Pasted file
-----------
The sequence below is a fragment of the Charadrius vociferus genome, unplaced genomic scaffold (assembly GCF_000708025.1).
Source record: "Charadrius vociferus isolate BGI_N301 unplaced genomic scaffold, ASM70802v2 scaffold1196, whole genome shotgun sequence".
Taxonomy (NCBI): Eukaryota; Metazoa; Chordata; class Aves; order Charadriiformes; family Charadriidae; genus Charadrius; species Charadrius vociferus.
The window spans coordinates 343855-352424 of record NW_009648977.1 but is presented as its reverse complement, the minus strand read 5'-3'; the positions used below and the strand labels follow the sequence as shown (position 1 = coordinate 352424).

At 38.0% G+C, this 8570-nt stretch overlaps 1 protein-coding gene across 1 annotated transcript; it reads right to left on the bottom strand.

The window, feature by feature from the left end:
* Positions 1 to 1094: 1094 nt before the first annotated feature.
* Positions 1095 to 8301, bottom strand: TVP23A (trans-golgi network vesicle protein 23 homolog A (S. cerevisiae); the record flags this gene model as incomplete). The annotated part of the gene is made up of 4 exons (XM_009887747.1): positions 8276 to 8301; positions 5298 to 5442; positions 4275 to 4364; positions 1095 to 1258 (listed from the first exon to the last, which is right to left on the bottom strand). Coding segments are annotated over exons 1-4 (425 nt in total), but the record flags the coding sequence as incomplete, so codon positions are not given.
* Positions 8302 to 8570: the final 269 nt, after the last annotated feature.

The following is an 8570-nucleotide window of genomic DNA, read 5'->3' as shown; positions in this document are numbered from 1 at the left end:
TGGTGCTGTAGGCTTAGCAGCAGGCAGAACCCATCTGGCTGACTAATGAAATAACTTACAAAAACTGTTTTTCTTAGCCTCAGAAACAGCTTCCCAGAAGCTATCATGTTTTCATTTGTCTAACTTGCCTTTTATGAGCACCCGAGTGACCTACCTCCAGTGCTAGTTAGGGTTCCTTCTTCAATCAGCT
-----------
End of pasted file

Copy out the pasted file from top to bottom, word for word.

The sequence below is a fragment of the Charadrius vociferus genome, unplaced genomic scaffold (assembly GCF_000708025.1).
Source record: "Charadrius vociferus isolate BGI_N301 unplaced genomic scaffold, ASM70802v2 scaffold1196, whole genome shotgun sequence".
Taxonomy (NCBI): Eukaryota; Metazoa; Chordata; class Aves; order Charadriiformes; family Charadriidae; genus Charadrius; species Charadrius vociferus.
The window spans coordinates 343855-352424 of record NW_009648977.1 but is presented as its reverse complement, the minus strand read 5'-3'; the positions used below and the strand labels follow the sequence as shown (position 1 = coordinate 352424).

At 38.0% G+C, this 8570-nt stretch overlaps 1 protein-coding gene across 1 annotated transcript; it reads right to left on the bottom strand.

The window, feature by feature from the left end:
* Positions 1 to 1094: 1094 nt before the first annotated feature.
* Positions 1095 to 8301, bottom strand: TVP23A (trans-golgi network vesicle protein 23 homolog A (S. cerevisiae); the record flags this gene model as incomplete). The annotated part of the gene is made up of 4 exons (XM_009887747.1): positions 8276 to 8301; positions 5298 to 5442; positions 4275 to 4364; positions 1095 to 1258 (listed from the first exon to the last, which is right to left on the bottom strand). Coding segments are annotated over exons 1-4 (425 nt in total), but the record flags the coding sequence as incomplete, so codon positions are not given.
* Positions 8302 to 8570: the final 269 nt, after the last annotated feature.

The following is an 8570-nucleotide window of genomic DNA, read 5'->3' as shown; positions in this document are numbered from 1 at the left end:
TGGTGCTGTAGGCTTAGCAGCAGGCAGAACCCATCTGGCTGACTAATGAAATAACTTACAAAAACTGTTTTTCTTAGCCTCAGAAACAGCTTCCCAGAAGCTATCATGTTTTCATTTGTCTAACTTGCCTTTTATGAGCACCCGAGTGACCTACCTCCAGTGCTAGTTAGGGTTCCTTCTTCAATCAGCT